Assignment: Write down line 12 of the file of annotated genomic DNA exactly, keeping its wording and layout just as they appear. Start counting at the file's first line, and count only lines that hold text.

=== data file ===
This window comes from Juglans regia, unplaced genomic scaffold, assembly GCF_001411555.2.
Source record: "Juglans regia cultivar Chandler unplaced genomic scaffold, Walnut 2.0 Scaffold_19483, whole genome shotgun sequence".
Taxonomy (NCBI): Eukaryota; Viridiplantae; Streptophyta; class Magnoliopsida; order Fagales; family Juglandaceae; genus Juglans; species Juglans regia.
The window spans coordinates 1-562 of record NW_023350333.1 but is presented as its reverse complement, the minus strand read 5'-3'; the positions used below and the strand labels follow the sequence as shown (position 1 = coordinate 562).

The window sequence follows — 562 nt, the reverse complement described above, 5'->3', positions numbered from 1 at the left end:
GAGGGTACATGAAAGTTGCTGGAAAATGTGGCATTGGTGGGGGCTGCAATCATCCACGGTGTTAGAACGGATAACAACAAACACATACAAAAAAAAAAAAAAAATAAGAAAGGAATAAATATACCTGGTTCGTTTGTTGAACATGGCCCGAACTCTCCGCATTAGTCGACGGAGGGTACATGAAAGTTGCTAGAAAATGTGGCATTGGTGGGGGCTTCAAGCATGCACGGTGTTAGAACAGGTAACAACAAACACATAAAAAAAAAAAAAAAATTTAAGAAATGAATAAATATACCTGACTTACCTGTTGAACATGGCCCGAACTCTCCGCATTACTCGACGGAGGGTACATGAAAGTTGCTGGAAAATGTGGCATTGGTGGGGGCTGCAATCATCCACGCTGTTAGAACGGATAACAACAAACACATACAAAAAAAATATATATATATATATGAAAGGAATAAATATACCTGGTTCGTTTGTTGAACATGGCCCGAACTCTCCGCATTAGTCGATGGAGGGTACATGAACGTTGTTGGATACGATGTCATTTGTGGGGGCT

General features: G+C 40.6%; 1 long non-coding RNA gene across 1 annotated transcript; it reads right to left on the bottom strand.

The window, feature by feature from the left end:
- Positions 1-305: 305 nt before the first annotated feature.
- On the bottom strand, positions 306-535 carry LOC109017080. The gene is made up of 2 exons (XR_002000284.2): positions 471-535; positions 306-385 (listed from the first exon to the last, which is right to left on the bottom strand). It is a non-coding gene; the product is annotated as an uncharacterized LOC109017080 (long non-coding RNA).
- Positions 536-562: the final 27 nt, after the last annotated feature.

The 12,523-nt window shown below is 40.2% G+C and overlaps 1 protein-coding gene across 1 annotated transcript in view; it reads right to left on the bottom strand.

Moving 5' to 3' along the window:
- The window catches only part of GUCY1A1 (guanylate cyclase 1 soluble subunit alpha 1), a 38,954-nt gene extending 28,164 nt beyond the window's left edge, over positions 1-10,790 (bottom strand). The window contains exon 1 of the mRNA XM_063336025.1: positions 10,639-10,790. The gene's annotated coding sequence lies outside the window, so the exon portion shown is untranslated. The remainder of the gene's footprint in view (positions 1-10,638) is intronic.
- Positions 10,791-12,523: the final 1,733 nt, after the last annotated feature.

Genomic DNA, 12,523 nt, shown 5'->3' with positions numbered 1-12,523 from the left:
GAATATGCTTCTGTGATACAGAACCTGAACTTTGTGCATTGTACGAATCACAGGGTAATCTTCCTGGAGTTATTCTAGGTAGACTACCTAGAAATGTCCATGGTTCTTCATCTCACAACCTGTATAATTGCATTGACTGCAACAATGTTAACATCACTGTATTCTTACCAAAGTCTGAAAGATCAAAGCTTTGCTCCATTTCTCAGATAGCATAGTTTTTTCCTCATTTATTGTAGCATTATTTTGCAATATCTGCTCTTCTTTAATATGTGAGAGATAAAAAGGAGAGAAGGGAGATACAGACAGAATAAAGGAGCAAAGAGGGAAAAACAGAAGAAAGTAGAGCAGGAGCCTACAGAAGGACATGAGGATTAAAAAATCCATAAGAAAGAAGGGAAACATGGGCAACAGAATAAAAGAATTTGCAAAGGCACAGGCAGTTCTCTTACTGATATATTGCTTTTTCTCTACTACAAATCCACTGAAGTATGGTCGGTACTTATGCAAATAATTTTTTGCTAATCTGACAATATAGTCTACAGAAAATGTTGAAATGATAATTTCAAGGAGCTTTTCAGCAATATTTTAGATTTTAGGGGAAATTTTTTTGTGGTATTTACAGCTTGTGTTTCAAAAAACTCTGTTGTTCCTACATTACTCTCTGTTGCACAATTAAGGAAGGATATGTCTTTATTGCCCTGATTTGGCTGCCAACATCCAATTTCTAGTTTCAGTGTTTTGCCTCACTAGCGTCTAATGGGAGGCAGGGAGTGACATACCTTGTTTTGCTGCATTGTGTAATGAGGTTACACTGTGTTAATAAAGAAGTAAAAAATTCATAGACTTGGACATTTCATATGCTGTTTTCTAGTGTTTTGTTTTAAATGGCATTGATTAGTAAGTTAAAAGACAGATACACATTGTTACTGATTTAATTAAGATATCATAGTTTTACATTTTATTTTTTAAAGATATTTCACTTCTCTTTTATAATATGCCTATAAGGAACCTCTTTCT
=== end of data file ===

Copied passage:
The 12,523-nt window shown below is 40.2% G+C and overlaps 1 protein-coding gene across 1 annotated transcript in view; it reads right to left on the bottom strand.